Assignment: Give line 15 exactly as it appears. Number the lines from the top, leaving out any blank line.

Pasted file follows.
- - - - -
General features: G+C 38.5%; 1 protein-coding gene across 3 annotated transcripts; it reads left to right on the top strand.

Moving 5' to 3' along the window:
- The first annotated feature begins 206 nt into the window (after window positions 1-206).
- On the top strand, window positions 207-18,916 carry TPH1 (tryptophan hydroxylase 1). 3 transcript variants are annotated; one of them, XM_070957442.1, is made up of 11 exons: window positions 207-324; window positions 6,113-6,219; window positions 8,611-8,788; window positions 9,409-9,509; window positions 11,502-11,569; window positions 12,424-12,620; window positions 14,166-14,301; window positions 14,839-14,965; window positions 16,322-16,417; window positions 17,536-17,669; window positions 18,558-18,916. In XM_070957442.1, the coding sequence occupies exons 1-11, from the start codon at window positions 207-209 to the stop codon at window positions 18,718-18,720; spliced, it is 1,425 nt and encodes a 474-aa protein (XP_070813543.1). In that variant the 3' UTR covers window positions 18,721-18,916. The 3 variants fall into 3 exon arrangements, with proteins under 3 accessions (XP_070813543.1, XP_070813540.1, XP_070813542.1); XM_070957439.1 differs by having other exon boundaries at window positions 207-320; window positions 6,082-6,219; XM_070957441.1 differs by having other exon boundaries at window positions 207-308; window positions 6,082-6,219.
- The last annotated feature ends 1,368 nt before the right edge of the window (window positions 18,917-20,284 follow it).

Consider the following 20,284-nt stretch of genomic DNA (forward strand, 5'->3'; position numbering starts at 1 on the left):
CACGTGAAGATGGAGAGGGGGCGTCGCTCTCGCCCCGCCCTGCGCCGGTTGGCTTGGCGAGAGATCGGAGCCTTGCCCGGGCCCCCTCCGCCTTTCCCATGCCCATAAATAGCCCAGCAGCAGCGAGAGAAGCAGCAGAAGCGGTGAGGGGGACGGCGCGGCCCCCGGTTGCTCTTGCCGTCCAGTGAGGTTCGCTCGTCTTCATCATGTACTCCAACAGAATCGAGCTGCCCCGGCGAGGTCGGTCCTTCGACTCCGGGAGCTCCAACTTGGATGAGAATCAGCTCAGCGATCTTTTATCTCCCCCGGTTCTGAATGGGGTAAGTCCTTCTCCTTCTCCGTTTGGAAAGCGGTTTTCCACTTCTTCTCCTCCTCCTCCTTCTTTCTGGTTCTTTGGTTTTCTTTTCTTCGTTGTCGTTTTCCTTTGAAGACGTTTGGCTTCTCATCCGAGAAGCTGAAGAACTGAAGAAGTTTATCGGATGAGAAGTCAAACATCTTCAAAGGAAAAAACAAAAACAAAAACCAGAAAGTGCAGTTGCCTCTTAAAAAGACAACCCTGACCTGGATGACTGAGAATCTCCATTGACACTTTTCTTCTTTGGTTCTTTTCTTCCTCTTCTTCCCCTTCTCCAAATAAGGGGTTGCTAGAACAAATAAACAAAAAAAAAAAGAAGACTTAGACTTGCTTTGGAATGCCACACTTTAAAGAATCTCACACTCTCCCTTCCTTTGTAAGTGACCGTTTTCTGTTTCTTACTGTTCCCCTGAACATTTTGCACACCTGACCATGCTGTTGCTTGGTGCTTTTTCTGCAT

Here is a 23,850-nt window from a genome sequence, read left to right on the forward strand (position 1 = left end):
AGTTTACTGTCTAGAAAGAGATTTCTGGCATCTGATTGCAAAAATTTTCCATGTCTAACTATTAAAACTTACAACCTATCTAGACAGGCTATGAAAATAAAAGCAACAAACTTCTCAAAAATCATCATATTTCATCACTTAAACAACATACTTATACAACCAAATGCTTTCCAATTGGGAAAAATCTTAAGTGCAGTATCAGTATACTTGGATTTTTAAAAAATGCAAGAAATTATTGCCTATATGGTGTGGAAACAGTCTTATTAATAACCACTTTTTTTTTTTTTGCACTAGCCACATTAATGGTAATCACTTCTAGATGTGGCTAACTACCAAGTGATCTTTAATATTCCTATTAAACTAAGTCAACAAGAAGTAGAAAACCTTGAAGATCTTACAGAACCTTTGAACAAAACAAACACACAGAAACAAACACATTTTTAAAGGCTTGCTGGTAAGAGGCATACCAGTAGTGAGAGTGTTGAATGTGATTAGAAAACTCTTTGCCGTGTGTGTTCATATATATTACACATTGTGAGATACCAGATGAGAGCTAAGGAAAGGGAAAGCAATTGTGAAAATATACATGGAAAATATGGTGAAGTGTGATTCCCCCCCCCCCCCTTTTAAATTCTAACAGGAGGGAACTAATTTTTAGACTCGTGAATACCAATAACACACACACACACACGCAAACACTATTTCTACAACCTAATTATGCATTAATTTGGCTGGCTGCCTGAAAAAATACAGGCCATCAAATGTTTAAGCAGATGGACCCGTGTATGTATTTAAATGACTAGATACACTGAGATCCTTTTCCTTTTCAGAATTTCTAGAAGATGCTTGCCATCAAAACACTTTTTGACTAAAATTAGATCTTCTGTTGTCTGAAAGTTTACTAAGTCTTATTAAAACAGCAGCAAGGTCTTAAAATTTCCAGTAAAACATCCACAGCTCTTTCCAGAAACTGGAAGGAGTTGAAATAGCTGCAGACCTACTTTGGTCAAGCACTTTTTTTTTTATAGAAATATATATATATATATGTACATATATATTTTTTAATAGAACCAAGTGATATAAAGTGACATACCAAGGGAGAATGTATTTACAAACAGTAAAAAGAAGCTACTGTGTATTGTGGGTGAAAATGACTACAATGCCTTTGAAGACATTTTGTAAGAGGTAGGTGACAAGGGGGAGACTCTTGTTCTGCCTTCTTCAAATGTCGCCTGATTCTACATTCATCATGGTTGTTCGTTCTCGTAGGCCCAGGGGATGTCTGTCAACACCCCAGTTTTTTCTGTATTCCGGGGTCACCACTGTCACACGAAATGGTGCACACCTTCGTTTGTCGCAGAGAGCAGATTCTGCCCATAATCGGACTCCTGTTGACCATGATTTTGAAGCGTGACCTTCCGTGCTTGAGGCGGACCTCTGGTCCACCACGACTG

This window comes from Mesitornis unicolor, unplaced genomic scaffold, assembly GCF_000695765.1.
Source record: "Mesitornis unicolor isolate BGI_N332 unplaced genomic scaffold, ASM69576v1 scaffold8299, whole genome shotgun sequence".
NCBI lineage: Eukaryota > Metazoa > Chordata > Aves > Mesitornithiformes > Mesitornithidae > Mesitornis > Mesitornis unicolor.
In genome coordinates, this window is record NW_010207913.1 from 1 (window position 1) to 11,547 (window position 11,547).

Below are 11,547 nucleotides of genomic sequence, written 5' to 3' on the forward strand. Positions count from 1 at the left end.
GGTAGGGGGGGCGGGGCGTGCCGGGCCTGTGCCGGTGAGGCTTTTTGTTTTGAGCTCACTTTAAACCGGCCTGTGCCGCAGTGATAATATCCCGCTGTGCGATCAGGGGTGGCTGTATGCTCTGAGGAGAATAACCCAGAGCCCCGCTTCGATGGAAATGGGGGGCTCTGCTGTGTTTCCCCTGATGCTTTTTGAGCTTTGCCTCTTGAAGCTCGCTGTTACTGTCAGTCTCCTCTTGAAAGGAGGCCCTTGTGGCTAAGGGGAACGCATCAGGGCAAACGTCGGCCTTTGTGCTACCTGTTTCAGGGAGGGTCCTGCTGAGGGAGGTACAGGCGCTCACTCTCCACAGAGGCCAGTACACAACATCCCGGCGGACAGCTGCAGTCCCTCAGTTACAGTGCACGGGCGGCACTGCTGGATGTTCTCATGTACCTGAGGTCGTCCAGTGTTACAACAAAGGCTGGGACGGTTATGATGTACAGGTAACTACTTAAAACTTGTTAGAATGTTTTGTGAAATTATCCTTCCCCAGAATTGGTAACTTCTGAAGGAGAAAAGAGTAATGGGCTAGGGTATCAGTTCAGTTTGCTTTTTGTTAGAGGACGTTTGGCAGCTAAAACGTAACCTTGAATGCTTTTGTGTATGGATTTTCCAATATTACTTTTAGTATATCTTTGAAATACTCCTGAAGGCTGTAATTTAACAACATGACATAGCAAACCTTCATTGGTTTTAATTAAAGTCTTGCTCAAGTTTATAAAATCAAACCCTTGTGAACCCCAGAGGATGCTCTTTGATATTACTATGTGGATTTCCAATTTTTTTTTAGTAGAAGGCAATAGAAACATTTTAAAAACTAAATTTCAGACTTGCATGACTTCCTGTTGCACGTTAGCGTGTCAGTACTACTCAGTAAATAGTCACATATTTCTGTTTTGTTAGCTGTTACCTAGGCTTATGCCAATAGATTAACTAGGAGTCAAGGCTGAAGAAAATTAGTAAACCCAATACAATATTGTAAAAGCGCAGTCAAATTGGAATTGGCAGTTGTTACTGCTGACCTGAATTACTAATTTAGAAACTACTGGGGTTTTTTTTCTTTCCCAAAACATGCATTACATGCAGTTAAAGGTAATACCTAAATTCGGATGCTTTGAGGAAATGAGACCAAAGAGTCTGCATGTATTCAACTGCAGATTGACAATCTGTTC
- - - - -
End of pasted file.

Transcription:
GGTAGGGGGGGCGGGGCGTGCCGGGCCTGTGCCGGTGAGGCTTTTTGTTTTGAGCTCACTTTAAACCGGCCTGTGCCGCAGTGATAATATCCCGCTGTGCGATCAGGGGTGGCTGTATGCTCTGAGGAGAATAACCCAGAGCCCCGCTTCGATGGAAATGGGGGGCTCTGCTGTGTTTCCCCTGATGCTTTTTGAGCTTTGCCTCTTGAAGCTCGCTGTTACTGTCAGTCTCCTCTTGAAAGGAGGCCCTTGTGGCTAAGGGGAACGCATCAGGGCAAACGTCGGCCTTTGTGCTACCTGTTTCAGGGAGGGTCCTGCTGAGGGAGGTACAGGCGCTCACTCTCCACAGAGGCCAGTACACAACATCCCGGCGGACAGCTGCAGTCCCTCAGTTACAGTGCACGGGCGGCACTGCTGGATGTTCTCATGTACCTGAGGTCGTCCAGTGTTACAACAAAGGCTGGGACGGTTATGATGTACAGGTAACTACTTAAAACTTGTTAGAATGTTTTGTGAAATTATCCTTCCCCAGAATTGGTAACTTCTGAAGGAGAAAAGAGTAATGGGCTAGGGTATCAGTTCAGTTTGCTTTTTGTTAGAGGACGTTTGGCAGCTAAAACGTAACCTTGAATGCTTTTGTGTATGGATTTTCCAATATTACTTTTAGTATATCTTTGAAATACTCCTGAAGGCTGTAATTTAACAACATGACATAGCAAACCTTCATTGGTTTTAATTAAAGTCTTGCTCAAGTTTATAAAATCAAACCCTTGTGAACCCCAGAGGATGCTCTTTGATATTACTATGTGGATTTCCAATTTTTTTTTAGTAGAAGGCAATAGAAACATTTTAAAAACTAAATTTCAGACTTGCATGACTTCCTGTTGCACGTTAGCGTGTCAGTACTACTCAGTAAATAGTCACATATTTCTGTTTTGTTAGCTGTTACCTAGGCTTATGCCAATAGATTAACTAGGAGTCAAGGCTGAAGAAAATTAGTAAACCCAATACAATATTGTAAAAGCGCAGTCAAATTGGAATTGGCAGTTGTTACTGCTGACCTGAATTACTAATTTAGAAACTACTGGGGTTTTTTTTCTTTCCCAAAACATGCATTACATGCAGTTAAAGGTAATACCTAAATTCGGATGCTTTGAGGAAATGAGACCAAAGAGTCTGCATGTATTCAACTGCAGATTGACAATCTGTTC